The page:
How to Look Older in Casual Clothes: Case studies with a graphic tee and a tulle skirt

[source: wikimedia] Sometimes you want to dress up, but sometimes you just want to wear your favorite pullover.

As usual, in any discussion of how to look older in casual clothes I always start out by linking to the OG Extra Petite blog post How to Look Older in Casual Attire.  She did an excellent job laying out concepts.

Her examples are still super helpful for getting the point across, but as the post was made in 2010 the styles are a bit dated and specific to her relatively preppy personal style. In this post I’d like to share my own examples with outfits that are still casual even in the “after” version and delve more into how variables of hair, makeup, outerwear, and shoes can individually affect a look. I’m sure there are many other people who are happy to still keep wearing jeans and tees but still want to come across in a first visual impression as having more authority than a random high schooler.

I’m focusing more on the details of casual looks here rather than toning down or maturing the Rainbow Brite area of the kids look. I think most people understand that wearing an outfit like a t-shirt with a sequined unicorn on it with a tulle skirt over striped leggings with frill socks and sneakers is a youthful look, or likewise that a school branded sweatshirt with jeans, sneakers, and a backpack will make you look like a student.

Do I need to look older??

If this wasn’t something you were already concerned about, then no! This post isn’t about dumping on any outfit that feels immature or saying you should never dress that way.

But if you are feeling like your wardrobe doesn’t match who you are anymore or maybe you just want to be confident in your ability to break out a slightly more mature outfit for an interview or something when it’s called for, then you are the target audience. Of course it’s impossible to cover all the ways you could look older for all styles and contexts, but the idea is that a couple of examples should be helpful to get you thinking about what you can tweak using your own items when you’re iterating on an outfit.

I’ve been in the tech startup world for my career so a lot of the common advice of “upgrade to casual biz caz!” is not really applicable and depending on the startup, going full business could be overkill even for an interview. I have coworkers who dress in the casual end of bizcaz regularly so even though I could dress more formally without seeming out of touch, that’s not where I’d like to take my wardrobe. I like to be able to exercise my casual-company-culture privilege and wear my t-shirts and frippery any time, but while also having a distinguishing look from the interns.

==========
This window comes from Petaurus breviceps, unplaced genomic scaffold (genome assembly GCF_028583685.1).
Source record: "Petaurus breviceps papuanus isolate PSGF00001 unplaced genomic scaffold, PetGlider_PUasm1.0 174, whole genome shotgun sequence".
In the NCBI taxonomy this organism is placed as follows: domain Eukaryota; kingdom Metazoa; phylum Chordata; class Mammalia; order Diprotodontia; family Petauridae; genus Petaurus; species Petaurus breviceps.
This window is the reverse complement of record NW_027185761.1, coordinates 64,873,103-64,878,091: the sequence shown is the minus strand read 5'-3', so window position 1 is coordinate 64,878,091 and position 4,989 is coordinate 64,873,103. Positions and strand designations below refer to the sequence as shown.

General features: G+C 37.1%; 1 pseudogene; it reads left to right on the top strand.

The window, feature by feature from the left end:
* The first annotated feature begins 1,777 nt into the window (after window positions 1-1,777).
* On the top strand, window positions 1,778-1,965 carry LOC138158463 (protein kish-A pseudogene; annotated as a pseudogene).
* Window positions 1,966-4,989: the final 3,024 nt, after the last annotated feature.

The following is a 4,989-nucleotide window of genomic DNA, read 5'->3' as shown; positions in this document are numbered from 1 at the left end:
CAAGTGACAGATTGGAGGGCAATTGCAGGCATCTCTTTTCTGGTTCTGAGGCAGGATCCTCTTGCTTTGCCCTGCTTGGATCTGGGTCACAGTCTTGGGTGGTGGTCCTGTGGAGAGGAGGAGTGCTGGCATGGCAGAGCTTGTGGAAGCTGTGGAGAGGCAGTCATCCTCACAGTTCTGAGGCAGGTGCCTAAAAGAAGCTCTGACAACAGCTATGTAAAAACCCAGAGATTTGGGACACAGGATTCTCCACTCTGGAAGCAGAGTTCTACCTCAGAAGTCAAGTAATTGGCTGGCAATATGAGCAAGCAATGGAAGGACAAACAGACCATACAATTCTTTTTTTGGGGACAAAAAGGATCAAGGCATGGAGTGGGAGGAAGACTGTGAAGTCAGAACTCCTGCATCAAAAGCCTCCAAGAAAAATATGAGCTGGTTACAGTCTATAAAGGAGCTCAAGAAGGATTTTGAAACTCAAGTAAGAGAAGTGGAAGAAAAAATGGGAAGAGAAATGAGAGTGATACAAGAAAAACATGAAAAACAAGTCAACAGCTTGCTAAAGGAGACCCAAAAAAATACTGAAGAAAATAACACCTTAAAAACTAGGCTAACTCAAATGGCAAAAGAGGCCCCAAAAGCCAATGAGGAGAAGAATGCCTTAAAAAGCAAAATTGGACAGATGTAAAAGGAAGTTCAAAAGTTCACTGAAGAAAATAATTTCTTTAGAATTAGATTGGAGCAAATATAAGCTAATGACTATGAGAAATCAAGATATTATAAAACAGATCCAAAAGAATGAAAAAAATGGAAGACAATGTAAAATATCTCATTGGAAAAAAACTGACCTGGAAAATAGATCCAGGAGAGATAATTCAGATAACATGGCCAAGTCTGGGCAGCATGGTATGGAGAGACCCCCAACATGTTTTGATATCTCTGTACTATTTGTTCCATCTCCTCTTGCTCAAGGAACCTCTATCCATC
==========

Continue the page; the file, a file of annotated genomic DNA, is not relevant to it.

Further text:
Key Concepts

Ask yourself, “If scaled down, would you literally dress a five year old in this?” and “Is this a typical high school/college student’s outfit for an 8:00 AM class?”

If the answer to either of those is yes, then add or change things about your outfit until the answer is no. Remember to adjust your images of the older student for macrotrends if you’re basing your stereotype on memories of what you and your friends wore.

I know, that is super obvious. But I think having a litmus test question laid out that you can come back to allows us to feel grounded and provide a framework for iteration while ultimately allowing for more flexibility than just “upgrade your jeans to trousers” style of mappings.

So with that said, what are some of the variables that affect how youthful or mature something in the fashion realm seems?

At least from my own experience, when you’re in elementary school or a college sophomore in the midst of finals, you just want to be comfortable and looking put-together wasn’t a priority.

  • Stretchy fabrics, sporty footwear, and softer non-fussy outerwear are staples.
  • Hair and makeup aren’t done (at most, hair is pulled out of the way).
  • Outfits are simpler and/or thrown together without much coordination.
  • Stuff might not fit (because you’re growing out of or into something, or because you’re just too young to have thought about fit).

Of course, we can still be comfortable and wear supportive footwear and all that even with a more polished look. But we want to avoid a head to toe look that screams all of these things at once.